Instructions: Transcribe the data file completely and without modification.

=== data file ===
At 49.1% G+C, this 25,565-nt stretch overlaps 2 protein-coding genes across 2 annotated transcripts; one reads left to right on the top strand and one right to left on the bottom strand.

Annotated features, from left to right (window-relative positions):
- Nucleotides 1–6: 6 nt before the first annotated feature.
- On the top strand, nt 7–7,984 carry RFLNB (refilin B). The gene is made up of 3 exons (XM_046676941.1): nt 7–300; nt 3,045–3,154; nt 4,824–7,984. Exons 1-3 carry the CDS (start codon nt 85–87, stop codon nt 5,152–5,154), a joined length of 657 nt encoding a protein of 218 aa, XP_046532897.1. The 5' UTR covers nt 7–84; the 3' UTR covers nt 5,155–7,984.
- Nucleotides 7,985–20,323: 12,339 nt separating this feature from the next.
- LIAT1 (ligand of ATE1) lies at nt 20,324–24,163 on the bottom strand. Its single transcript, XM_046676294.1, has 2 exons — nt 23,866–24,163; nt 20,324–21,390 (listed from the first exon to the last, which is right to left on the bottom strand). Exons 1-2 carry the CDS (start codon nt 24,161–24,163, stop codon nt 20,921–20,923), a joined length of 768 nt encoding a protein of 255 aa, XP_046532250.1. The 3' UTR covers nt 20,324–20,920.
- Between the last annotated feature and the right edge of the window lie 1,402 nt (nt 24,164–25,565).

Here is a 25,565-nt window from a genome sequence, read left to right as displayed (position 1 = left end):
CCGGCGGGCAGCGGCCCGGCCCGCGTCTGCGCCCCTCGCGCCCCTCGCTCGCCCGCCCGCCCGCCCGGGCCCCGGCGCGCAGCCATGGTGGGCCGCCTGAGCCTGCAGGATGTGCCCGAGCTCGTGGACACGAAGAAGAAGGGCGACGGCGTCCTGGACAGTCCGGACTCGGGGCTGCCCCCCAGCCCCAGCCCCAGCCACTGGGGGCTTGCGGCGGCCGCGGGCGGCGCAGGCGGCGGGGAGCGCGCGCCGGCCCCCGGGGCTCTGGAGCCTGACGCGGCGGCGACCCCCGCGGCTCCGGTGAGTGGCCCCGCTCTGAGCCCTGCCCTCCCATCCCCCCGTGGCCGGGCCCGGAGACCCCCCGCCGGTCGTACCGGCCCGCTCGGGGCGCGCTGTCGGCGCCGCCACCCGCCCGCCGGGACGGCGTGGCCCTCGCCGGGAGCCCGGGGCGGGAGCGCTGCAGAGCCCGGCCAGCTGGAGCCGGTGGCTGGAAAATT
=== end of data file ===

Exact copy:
At 49.1% G+C, this 25,565-nt stretch overlaps 2 protein-coding genes across 2 annotated transcripts; one reads left to right on the top strand and one right to left on the bottom strand.

Annotated features, from left to right (window-relative positions):
- Nucleotides 1–6: 6 nt before the first annotated feature.
- On the top strand, nt 7–7,984 carry RFLNB (refilin B). The gene is made up of 3 exons (XM_046676941.1): nt 7–300; nt 3,045–3,154; nt 4,824–7,984. Exons 1-3 carry the CDS (start codon nt 85–87, stop codon nt 5,152–5,154), a joined length of 657 nt encoding a protein of 218 aa, XP_046532897.1. The 5' UTR covers nt 7–84; the 3' UTR covers nt 5,155–7,984.
- Nucleotides 7,985–20,323: 12,339 nt separating this feature from the next.
- LIAT1 (ligand of ATE1) lies at nt 20,324–24,163 on the bottom strand. Its single transcript, XM_046676294.1, has 2 exons — nt 23,866–24,163; nt 20,324–21,390 (listed from the first exon to the last, which is right to left on the bottom strand). Exons 1-2 carry the CDS (start codon nt 24,161–24,163, stop codon nt 20,921–20,923), a joined length of 768 nt encoding a protein of 255 aa, XP_046532250.1. The 3' UTR covers nt 20,324–20,920.
- Between the last annotated feature and the right edge of the window lie 1,402 nt (nt 24,164–25,565).

Here is a 25,565-nt window from a genome sequence, read left to right as displayed (position 1 = left end):
CCGGCGGGCAGCGGCCCGGCCCGCGTCTGCGCCCCTCGCGCCCCTCGCTCGCCCGCCCGCCCGCCCGGGCCCCGGCGCGCAGCCATGGTGGGCCGCCTGAGCCTGCAGGATGTGCCCGAGCTCGTGGACACGAAGAAGAAGGGCGACGGCGTCCTGGACAGTCCGGACTCGGGGCTGCCCCCCAGCCCCAGCCCCAGCCACTGGGGGCTTGCGGCGGCCGCGGGCGGCGCAGGCGGCGGGGAGCGCGCGCCGGCCCCCGGGGCTCTGGAGCCTGACGCGGCGGCGACCCCCGCGGCTCCGGTGAGTGGCCCCGCTCTGAGCCCTGCCCTCCCATCCCCCCGTGGCCGGGCCCGGAGACCCCCCGCCGGTCGTACCGGCCCGCTCGGGGCGCGCTGTCGGCGCCGCCACCCGCCCGCCGGGACGGCGTGGCCCTCGCCGGGAGCCCGGGGCGGGAGCGCTGCAGAGCCCGGCCAGCTGGAGCCGGTGGCTGGAAAATT